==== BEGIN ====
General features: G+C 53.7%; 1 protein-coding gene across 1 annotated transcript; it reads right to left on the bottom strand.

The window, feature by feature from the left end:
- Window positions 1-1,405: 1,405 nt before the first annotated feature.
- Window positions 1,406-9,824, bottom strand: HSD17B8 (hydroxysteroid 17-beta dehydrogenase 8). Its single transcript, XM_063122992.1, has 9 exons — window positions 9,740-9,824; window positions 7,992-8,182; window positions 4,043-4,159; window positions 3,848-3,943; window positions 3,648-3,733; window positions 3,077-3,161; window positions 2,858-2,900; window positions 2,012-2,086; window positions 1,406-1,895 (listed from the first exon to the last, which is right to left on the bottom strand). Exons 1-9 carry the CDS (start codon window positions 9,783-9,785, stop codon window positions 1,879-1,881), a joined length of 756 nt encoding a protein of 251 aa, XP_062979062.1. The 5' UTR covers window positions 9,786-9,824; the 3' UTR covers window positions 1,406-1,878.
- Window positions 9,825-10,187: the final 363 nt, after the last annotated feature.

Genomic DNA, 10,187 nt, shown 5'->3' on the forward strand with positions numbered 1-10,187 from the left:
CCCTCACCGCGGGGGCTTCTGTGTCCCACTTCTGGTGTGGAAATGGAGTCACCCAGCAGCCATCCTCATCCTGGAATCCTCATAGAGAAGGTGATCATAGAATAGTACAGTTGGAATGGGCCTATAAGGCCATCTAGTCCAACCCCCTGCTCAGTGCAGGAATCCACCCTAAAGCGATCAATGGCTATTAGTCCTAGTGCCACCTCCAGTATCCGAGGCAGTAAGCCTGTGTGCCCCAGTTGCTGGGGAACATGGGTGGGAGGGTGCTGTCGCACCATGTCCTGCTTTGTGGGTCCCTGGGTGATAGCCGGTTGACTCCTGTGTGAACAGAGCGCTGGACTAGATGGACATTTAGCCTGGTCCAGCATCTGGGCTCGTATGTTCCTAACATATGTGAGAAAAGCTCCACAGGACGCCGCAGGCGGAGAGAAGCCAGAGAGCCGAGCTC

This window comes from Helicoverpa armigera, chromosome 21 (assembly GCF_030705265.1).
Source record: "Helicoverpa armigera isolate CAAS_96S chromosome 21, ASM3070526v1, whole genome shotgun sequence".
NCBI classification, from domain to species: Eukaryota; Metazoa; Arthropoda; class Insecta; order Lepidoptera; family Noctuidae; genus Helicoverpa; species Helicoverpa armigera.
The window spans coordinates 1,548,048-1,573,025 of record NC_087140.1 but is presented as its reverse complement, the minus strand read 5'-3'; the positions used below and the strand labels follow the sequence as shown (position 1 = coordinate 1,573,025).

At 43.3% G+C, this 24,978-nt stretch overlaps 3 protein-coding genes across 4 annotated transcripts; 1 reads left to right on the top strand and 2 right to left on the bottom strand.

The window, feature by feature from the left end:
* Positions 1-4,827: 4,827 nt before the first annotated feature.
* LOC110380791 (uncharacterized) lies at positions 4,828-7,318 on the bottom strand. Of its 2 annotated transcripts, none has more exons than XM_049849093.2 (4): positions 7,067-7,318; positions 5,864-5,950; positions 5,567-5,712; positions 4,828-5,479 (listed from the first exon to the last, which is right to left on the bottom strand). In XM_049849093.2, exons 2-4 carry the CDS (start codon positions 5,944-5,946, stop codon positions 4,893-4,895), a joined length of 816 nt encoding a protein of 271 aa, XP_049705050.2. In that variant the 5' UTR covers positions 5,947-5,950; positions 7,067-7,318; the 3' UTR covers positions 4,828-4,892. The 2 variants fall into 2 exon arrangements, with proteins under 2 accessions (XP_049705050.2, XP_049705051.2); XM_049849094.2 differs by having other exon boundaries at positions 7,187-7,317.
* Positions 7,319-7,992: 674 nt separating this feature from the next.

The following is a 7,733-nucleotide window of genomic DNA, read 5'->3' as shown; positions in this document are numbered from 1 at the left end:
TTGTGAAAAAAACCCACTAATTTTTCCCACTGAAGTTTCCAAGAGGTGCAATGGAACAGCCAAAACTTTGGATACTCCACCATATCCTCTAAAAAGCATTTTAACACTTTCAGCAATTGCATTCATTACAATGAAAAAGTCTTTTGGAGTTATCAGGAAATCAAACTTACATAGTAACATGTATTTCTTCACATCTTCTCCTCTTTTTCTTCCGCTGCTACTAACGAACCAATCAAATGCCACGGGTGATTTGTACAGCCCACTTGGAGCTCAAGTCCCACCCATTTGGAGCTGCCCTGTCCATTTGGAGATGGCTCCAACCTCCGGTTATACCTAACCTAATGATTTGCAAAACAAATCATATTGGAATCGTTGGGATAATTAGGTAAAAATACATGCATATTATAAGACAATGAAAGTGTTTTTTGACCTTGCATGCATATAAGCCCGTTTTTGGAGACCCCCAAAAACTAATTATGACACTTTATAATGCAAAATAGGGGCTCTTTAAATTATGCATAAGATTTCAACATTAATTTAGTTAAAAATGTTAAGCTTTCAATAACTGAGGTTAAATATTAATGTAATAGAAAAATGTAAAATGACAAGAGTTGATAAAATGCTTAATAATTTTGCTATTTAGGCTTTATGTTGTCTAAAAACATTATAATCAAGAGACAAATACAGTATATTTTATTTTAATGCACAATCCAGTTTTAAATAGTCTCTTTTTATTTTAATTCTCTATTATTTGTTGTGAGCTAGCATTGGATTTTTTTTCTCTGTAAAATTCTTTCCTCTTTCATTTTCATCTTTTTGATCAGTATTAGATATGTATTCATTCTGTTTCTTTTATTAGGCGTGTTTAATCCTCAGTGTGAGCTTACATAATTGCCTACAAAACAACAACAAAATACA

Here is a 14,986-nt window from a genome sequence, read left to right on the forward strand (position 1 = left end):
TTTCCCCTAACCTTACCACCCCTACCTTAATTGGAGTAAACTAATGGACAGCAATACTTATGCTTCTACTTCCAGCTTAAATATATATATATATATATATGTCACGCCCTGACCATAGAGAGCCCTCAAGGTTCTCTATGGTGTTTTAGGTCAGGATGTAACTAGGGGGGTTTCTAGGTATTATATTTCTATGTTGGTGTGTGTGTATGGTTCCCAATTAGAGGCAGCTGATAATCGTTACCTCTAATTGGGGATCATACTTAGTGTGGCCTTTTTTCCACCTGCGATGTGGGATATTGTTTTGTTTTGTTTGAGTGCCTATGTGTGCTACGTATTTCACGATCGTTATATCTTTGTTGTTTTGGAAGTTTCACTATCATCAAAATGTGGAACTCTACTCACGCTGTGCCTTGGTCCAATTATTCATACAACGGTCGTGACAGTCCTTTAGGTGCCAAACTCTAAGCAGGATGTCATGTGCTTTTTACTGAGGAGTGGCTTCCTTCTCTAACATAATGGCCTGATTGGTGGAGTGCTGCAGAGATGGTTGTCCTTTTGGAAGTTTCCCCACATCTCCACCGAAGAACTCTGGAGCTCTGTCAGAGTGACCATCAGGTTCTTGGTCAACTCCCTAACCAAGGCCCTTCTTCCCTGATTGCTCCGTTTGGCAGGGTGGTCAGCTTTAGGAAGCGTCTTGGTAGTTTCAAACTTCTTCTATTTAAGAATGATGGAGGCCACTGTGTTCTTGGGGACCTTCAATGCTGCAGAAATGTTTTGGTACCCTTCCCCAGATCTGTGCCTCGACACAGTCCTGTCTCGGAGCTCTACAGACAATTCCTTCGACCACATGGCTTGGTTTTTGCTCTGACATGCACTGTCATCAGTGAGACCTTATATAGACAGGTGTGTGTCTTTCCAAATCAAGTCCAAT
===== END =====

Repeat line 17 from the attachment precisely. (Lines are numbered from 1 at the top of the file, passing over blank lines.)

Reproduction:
The following is a 7,733-nucleotide window of genomic DNA, read 5'->3' as shown; positions in this document are numbered from 1 at the left end: